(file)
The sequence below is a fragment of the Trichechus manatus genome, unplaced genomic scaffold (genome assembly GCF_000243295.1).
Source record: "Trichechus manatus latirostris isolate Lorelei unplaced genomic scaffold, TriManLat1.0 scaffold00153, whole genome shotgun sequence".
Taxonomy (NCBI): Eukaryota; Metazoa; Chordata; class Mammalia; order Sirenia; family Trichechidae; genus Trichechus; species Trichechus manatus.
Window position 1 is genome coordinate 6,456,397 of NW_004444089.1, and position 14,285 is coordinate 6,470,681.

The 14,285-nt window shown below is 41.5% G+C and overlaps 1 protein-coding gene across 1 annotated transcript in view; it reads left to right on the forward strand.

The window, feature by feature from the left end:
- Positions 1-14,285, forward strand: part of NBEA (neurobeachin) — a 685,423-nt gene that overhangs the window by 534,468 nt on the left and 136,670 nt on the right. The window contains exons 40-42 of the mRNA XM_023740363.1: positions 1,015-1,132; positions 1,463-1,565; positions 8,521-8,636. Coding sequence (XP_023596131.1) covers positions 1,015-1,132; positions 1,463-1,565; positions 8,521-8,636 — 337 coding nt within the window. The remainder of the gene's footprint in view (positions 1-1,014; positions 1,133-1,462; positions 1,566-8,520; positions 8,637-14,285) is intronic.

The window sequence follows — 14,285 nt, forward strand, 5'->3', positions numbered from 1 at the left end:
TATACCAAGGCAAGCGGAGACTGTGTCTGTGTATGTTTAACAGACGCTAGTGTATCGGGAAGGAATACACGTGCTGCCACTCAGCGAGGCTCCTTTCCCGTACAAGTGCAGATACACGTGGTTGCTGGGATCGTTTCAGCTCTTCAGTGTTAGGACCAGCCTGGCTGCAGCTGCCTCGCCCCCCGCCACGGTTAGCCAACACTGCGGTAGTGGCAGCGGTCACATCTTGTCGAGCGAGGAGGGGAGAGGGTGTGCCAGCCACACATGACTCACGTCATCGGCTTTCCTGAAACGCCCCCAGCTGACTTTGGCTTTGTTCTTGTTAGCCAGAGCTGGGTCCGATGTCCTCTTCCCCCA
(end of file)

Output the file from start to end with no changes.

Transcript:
The sequence below is a fragment of the Trichechus manatus genome, unplaced genomic scaffold (genome assembly GCF_000243295.1).
Source record: "Trichechus manatus latirostris isolate Lorelei unplaced genomic scaffold, TriManLat1.0 scaffold00153, whole genome shotgun sequence".
Taxonomy (NCBI): Eukaryota; Metazoa; Chordata; class Mammalia; order Sirenia; family Trichechidae; genus Trichechus; species Trichechus manatus.
Window position 1 is genome coordinate 6,456,397 of NW_004444089.1, and position 14,285 is coordinate 6,470,681.

The 14,285-nt window shown below is 41.5% G+C and overlaps 1 protein-coding gene across 1 annotated transcript in view; it reads left to right on the forward strand.

The window, feature by feature from the left end:
- Positions 1-14,285, forward strand: part of NBEA (neurobeachin) — a 685,423-nt gene that overhangs the window by 534,468 nt on the left and 136,670 nt on the right. The window contains exons 40-42 of the mRNA XM_023740363.1: positions 1,015-1,132; positions 1,463-1,565; positions 8,521-8,636. Coding sequence (XP_023596131.1) covers positions 1,015-1,132; positions 1,463-1,565; positions 8,521-8,636 — 337 coding nt within the window. The remainder of the gene's footprint in view (positions 1-1,014; positions 1,133-1,462; positions 1,566-8,520; positions 8,637-14,285) is intronic.

The window sequence follows — 14,285 nt, forward strand, 5'->3', positions numbered from 1 at the left end:
TATACCAAGGCAAGCGGAGACTGTGTCTGTGTATGTTTAACAGACGCTAGTGTATCGGGAAGGAATACACGTGCTGCCACTCAGCGAGGCTCCTTTCCCGTACAAGTGCAGATACACGTGGTTGCTGGGATCGTTTCAGCTCTTCAGTGTTAGGACCAGCCTGGCTGCAGCTGCCTCGCCCCCCGCCACGGTTAGCCAACACTGCGGTAGTGGCAGCGGTCACATCTTGTCGAGCGAGGAGGGGAGAGGGTGTGCCAGCCACACATGACTCACGTCATCGGCTTTCCTGAAACGCCCCCAGCTGACTTTGGCTTTGTTCTTGTTAGCCAGAGCTGGGTCCGATGTCCTCTTCCCCCA